3. The Armed Forces are committed to constitutional order. The plan to preserve the integrity of polling stations, for which more than 230,000 troops were deployed, as well as the extraordinary measures taken by authorities, were key to ensuring Venezuelans’ democratic exercise of the right to vote. In addition, this is a further sign that, unlike in the past, the current Bolivarian Armed Forces of Venezuela are committed to constitutional order and are the main guarantors of the country’s stability.

The right has limited rallying power

4. The right has less strength than had appeared. The opposition coalition Democratic Unity Roundtable (MUD), the main instigator of the violence, promised to hold the “mother of all protests” to prevent the Constituent Assembly. Its limited rallying power in the days leading up to the elections, and the impotence of its leaders faced with the popular mobilization to vote, are proof that it overestimated its forces.

The silence of the mass media

5. The mass media were left without news. Venezuela was, until the vote, one of the topics receiving most coverage in the international media. Hundreds of journalists from the most important chains are present in the South American country. However, when the reality was different from the coverage they had prepared (a pitched battle and the beginning of civil war), they offered a revealing silence. Instead, they devoted themselves to reporting minor issues and so far practically no outlet has provided coverage of the massive turnout of eight million Venezuelans, who had to cross rivers or stay up through the night, in order to exercise their right at the polls.

The turnout exceeded expectations

6. The turnout exceeded expectations. Amid the polarization of the country and the instability provoked by the extreme right, the number of Venezuelans who went out to vote was not envisaged by the opposition or their international backers. Even the Bolivarian authorities recognized that the figure was a pleasant surprise. As a means of comparison, the more than eight million votes cast on July 30 exceeded the 7.7 million obtained by the MUD in the legislative elections that gave it control of the National Assembly in 2015.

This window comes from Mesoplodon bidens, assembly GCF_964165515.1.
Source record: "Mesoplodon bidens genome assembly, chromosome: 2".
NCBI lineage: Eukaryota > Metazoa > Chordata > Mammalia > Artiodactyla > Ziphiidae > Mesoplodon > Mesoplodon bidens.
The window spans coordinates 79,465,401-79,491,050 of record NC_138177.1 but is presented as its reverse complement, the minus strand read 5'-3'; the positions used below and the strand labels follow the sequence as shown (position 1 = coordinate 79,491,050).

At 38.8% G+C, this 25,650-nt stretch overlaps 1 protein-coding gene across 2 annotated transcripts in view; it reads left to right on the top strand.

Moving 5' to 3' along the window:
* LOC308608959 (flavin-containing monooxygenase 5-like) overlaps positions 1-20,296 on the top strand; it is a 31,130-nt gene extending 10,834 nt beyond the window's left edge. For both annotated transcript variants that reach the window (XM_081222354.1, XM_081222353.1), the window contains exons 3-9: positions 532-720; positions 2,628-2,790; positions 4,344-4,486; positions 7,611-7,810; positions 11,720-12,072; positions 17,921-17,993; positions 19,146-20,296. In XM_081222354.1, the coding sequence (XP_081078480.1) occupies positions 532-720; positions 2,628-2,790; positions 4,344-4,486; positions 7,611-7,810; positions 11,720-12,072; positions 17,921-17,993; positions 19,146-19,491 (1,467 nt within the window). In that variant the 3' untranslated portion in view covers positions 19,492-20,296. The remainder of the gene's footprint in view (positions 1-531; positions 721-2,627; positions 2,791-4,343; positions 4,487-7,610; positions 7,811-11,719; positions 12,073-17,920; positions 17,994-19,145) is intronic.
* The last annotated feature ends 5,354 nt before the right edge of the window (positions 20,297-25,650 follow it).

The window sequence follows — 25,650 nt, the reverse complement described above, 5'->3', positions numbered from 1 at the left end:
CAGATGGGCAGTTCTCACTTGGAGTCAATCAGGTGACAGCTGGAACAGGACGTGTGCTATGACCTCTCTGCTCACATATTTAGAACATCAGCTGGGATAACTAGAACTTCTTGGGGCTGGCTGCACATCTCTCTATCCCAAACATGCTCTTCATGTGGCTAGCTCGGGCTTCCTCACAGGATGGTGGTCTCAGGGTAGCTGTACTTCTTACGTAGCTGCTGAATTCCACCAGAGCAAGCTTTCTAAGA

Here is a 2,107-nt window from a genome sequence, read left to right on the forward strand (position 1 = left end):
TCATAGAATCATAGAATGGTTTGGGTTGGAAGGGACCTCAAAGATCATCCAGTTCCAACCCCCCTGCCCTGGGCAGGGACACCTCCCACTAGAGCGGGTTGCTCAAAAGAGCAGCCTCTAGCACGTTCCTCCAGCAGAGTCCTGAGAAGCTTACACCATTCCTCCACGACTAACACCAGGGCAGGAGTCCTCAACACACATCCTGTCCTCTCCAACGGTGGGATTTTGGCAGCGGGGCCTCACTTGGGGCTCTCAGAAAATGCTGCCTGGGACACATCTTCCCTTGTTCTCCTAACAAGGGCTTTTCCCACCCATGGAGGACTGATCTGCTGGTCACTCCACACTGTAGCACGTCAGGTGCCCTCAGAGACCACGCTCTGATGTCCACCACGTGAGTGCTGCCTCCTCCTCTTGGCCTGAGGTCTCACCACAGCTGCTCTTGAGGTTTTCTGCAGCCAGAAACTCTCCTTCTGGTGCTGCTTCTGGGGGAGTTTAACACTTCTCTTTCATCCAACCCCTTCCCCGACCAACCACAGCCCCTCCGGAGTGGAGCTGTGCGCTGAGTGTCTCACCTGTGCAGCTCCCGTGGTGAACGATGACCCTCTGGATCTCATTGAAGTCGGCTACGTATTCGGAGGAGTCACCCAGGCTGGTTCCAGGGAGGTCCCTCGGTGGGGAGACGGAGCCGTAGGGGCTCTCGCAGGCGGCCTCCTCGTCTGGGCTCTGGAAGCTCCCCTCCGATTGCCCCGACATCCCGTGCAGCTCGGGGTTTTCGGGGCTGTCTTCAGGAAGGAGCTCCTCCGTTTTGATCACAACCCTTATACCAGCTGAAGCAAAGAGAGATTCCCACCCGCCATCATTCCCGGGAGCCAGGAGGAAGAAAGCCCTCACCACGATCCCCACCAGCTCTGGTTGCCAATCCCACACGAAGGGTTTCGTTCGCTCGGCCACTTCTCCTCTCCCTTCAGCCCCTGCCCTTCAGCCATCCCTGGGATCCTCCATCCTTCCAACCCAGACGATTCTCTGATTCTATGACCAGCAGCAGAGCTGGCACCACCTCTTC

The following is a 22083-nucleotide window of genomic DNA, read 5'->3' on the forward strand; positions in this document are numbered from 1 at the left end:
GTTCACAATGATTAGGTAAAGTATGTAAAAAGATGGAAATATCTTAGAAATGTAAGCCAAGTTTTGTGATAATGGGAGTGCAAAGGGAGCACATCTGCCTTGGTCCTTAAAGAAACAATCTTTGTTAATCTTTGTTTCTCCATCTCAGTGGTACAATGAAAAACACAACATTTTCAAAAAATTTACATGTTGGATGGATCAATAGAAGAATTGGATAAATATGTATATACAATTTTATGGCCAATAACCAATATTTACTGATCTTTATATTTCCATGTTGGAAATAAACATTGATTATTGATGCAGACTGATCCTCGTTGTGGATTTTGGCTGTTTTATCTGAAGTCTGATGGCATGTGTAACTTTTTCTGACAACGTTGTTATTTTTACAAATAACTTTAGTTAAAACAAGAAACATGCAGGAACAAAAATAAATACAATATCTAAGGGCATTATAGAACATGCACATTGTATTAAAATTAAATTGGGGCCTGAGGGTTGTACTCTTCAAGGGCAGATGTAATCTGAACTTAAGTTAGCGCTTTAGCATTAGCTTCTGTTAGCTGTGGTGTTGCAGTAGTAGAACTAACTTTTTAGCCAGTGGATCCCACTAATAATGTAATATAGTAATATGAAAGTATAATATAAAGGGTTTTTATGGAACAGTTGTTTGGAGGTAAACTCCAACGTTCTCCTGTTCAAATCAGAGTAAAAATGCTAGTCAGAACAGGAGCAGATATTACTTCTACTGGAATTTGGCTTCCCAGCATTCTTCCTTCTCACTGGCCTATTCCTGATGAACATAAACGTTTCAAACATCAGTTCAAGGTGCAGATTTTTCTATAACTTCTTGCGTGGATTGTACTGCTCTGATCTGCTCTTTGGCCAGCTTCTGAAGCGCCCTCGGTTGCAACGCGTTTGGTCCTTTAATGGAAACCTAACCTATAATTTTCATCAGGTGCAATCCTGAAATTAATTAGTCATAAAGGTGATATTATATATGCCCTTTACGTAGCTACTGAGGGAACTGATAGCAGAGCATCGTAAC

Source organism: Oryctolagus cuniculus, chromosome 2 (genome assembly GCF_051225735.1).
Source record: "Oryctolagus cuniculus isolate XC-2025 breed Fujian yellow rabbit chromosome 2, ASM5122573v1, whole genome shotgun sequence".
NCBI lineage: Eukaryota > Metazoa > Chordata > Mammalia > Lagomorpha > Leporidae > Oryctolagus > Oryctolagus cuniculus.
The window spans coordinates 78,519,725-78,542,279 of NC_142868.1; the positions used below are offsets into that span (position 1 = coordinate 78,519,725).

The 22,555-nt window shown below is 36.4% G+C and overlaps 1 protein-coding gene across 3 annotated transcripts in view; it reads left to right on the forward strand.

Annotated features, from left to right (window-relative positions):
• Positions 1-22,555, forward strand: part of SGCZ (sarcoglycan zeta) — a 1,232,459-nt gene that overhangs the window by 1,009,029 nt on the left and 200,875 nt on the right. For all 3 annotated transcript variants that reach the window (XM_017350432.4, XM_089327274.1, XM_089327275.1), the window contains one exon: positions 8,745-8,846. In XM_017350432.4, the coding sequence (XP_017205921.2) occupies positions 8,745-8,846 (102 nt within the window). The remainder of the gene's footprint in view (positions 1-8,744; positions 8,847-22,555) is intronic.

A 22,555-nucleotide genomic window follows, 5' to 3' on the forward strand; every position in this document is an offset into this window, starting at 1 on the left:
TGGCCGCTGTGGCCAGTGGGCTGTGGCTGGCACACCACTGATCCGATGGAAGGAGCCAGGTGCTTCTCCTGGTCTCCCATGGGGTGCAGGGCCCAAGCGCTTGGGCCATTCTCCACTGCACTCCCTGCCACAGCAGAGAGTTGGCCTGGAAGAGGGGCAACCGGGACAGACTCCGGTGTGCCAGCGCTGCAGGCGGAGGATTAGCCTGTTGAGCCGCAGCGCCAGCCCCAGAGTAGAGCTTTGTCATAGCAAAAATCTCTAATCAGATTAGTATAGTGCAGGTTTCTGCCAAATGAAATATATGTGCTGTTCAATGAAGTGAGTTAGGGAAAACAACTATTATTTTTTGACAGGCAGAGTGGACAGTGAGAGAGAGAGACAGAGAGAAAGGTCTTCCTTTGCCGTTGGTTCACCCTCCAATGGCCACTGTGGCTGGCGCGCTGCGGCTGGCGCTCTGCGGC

A concerted strategy

7. There is a concerted strategy to disregard the democratic process in Venezuela. The United States, Spain, and several Latin American nations, including Mexico, Colombia, Argentina, Paraguay, Guatemala, and Panama, did not even wait for the results of the elections before refusing to recognize them and the new Constituent Assembly.

US destabilization efforts

8. The United States is actively working to destabilize Venezuela. Before the elections, Washington sanctioned 13 Bolivarian officials with the aim of intimidating the government in the lead-up to the Constituent Assembly vote. After learning of the results, the U.S. government announced another series of measures including sanctions against President Nicolás Maduro. Some U.S. media have speculated regarding possible sanctions on the Venezuelan oil sector, which has been in the White House’s sights from the start.

Another vote of confidence for Chavismo

9. A significant number of citizens gave Chavismo another vote of confidence. In the midst of the economic war, the decline in international oil prices, and internal destabilization, the popular support received shows just how much the Venezuelan people appreciate the transformations initiated by Hugo Chávez. It is difficult to think of another government in Venezuelan history that would have resisted a similar onslaught.

A platform to call for dialogue

10. The Constituent Assembly alone can not solve underlying problems such as the economic crisis, inflation, shortages, and violence. However, the constitutional powers with which the Assembly is invested constitute a platform to call for dialogue between the different actors in the country’s political and social life, to ensure justice for the victims of the crimes committed by violent sectors, and to once again put the country on the path to progress and peace.

Corporate Media’s Attempts to Discredit Nicaragua’s November Election

Source:  NicaNotes